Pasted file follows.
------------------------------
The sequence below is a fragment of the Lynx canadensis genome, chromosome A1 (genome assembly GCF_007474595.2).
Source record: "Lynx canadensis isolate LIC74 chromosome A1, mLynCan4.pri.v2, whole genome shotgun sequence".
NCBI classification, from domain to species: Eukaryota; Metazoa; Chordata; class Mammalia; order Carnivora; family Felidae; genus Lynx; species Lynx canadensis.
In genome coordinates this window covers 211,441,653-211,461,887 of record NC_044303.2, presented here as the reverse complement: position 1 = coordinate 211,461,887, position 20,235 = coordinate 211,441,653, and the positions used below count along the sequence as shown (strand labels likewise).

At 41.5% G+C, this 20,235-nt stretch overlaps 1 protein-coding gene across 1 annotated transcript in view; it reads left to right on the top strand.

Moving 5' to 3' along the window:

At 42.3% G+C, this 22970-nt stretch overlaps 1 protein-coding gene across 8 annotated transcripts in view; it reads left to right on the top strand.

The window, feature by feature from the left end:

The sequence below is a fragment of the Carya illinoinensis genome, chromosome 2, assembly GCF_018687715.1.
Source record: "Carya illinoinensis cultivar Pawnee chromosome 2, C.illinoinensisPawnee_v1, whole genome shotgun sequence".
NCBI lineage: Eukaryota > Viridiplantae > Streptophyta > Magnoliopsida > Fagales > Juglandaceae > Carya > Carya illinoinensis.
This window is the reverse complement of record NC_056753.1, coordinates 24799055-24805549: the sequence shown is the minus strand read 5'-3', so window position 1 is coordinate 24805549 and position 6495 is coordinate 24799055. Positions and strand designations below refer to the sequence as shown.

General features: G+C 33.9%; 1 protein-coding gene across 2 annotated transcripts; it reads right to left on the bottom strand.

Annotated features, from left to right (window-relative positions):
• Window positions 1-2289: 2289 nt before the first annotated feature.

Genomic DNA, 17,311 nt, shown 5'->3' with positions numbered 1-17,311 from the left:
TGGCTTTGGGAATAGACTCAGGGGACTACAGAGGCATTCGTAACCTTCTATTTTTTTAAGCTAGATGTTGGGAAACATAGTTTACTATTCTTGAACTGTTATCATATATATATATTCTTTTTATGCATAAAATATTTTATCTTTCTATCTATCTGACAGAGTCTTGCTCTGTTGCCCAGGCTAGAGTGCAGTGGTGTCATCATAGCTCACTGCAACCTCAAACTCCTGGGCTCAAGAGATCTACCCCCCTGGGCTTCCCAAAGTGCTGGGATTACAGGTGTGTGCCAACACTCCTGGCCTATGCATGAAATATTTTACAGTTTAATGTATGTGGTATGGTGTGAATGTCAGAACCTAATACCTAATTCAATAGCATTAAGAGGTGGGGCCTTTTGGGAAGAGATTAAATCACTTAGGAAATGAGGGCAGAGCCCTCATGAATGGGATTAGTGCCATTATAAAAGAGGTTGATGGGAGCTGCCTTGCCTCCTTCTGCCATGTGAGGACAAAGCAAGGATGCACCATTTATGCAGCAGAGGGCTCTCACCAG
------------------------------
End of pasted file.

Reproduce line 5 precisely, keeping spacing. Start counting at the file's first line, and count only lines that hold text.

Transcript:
At 41.5% G+C, this 20,235-nt stretch overlaps 1 protein-coding gene across 1 annotated transcript in view; it reads left to right on the top strand.